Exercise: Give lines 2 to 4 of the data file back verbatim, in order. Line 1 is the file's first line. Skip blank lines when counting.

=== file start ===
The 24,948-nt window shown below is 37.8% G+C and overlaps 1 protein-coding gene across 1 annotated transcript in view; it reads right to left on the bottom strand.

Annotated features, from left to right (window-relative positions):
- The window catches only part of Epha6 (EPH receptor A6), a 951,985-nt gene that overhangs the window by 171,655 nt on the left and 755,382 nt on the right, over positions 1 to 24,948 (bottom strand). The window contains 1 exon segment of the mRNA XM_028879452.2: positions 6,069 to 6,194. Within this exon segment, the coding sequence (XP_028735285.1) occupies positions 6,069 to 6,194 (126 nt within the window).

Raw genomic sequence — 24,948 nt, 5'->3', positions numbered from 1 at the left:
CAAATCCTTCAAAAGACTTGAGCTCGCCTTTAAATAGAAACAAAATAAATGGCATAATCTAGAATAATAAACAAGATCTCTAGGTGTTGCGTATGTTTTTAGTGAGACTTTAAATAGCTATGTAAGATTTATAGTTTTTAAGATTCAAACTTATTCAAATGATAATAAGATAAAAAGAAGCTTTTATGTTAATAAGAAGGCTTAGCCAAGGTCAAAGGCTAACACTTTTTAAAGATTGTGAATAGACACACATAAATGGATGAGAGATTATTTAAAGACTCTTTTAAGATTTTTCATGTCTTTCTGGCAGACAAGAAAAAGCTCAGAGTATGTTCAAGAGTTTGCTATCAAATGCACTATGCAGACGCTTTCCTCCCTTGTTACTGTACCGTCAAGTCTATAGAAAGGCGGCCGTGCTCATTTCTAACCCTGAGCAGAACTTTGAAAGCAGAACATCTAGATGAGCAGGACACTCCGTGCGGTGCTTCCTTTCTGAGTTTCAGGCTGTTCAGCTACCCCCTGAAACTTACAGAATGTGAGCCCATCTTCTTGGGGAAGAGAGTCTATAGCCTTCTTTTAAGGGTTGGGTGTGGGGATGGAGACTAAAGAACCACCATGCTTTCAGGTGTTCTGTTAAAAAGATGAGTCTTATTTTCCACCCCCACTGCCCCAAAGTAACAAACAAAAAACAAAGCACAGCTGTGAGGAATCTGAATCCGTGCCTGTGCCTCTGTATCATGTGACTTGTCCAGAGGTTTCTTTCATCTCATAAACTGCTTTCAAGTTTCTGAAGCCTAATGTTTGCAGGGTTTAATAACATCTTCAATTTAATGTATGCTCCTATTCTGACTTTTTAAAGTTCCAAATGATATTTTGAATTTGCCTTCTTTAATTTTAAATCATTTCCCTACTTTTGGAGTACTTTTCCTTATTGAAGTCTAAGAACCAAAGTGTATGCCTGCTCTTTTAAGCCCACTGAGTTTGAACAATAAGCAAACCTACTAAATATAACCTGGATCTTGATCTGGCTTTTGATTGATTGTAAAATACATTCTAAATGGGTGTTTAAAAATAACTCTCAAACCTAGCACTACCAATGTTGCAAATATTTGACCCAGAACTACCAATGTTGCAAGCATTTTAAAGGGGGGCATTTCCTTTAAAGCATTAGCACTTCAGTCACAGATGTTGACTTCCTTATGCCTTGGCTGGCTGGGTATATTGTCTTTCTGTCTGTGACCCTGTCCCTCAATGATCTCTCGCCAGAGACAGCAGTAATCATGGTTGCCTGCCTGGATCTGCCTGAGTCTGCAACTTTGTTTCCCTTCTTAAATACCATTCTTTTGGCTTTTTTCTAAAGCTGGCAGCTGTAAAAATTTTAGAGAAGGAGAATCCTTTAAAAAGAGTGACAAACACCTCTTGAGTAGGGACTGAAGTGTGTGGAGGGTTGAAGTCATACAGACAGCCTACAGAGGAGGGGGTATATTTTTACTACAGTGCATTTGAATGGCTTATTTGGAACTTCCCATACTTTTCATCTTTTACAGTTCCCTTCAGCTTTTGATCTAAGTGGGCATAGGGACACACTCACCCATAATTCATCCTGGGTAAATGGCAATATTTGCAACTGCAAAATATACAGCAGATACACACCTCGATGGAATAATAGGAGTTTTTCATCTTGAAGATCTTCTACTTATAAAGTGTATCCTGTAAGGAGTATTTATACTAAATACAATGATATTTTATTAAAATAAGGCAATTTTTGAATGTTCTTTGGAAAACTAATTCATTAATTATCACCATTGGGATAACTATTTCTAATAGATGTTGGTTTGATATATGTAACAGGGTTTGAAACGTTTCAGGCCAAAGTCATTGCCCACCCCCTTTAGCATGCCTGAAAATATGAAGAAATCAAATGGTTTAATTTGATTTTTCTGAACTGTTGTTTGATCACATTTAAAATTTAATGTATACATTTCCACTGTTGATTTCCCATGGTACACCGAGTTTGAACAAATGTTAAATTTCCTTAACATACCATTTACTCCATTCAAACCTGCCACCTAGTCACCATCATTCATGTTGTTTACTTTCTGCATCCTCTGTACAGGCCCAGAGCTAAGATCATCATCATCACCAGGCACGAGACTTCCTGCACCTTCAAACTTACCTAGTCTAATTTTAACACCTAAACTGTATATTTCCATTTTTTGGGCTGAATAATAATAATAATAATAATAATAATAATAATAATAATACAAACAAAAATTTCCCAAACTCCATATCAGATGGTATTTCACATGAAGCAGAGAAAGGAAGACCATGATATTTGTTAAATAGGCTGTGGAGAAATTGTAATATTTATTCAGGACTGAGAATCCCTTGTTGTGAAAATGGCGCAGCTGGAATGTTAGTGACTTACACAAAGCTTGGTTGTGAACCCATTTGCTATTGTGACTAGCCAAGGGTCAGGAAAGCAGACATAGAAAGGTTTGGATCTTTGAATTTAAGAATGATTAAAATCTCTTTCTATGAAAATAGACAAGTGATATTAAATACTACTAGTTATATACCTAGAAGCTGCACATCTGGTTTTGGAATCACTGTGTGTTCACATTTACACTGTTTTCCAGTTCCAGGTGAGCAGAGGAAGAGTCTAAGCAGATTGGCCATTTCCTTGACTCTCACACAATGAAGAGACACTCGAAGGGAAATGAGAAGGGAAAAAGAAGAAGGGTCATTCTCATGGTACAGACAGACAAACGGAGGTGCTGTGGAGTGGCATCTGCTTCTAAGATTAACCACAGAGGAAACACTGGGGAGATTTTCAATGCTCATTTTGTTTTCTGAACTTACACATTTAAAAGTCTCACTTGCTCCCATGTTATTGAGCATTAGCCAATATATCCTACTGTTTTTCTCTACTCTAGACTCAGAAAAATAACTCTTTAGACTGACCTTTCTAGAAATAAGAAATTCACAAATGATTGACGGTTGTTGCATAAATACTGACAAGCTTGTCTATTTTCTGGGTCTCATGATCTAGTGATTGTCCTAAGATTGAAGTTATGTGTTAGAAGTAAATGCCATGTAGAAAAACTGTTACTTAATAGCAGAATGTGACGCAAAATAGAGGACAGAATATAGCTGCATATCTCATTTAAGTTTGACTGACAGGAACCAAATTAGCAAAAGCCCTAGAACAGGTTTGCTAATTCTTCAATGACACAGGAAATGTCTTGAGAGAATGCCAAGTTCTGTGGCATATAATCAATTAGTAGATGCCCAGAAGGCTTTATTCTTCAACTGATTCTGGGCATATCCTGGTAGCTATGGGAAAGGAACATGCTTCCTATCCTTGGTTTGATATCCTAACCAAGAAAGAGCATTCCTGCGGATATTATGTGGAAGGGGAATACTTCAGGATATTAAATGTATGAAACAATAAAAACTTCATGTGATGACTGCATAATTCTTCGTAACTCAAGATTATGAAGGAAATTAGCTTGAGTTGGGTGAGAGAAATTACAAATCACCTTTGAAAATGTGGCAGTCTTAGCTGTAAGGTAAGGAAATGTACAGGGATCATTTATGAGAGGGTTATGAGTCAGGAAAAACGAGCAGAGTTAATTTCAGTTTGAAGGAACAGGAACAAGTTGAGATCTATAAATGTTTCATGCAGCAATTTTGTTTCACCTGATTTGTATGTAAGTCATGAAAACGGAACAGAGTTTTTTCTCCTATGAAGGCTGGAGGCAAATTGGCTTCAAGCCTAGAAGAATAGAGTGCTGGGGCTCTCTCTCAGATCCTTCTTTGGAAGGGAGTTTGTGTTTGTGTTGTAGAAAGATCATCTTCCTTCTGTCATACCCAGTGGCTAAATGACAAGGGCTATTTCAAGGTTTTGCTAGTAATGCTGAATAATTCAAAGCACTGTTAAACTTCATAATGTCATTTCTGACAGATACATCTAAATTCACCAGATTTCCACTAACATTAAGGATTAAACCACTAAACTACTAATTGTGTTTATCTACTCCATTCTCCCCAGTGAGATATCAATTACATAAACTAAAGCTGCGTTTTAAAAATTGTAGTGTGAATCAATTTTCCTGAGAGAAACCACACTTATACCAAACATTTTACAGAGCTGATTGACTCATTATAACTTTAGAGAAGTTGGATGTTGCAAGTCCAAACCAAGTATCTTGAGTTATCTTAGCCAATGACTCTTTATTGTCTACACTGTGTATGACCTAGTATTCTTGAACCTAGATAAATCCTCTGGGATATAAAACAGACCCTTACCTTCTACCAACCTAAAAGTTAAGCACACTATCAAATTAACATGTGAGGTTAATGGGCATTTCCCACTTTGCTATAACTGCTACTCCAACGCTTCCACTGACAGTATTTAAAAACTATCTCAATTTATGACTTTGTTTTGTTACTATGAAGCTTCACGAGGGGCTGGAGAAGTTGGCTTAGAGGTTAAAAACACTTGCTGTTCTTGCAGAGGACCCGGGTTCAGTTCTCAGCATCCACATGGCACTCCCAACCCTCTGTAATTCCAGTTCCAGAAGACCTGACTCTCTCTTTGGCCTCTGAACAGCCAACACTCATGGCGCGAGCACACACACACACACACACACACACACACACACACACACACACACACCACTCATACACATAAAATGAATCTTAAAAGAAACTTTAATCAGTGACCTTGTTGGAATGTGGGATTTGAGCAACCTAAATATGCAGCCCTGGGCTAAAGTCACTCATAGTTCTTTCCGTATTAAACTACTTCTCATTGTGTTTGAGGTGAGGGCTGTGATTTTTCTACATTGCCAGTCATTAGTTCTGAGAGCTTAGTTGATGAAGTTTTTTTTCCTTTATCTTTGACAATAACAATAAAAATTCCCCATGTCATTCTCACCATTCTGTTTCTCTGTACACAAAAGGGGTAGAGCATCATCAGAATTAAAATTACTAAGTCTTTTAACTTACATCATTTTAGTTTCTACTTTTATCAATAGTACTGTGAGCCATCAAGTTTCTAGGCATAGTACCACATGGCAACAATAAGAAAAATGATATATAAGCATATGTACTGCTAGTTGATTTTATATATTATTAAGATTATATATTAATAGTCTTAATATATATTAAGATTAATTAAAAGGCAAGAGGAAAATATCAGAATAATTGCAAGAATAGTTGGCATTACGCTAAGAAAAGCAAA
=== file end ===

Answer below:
Annotated features, from left to right (window-relative positions):
- The window catches only part of Epha6 (EPH receptor A6), a 951,985-nt gene that overhangs the window by 171,655 nt on the left and 755,382 nt on the right, over positions 1 to 24,948 (bottom strand). The window contains 1 exon segment of the mRNA XM_028879452.2: positions 6,069 to 6,194. Within this exon segment, the coding sequence (XP_028735285.1) occupies positions 6,069 to 6,194 (126 nt within the window).

Raw genomic sequence — 24,948 nt, 5'->3', positions numbered from 1 at the left: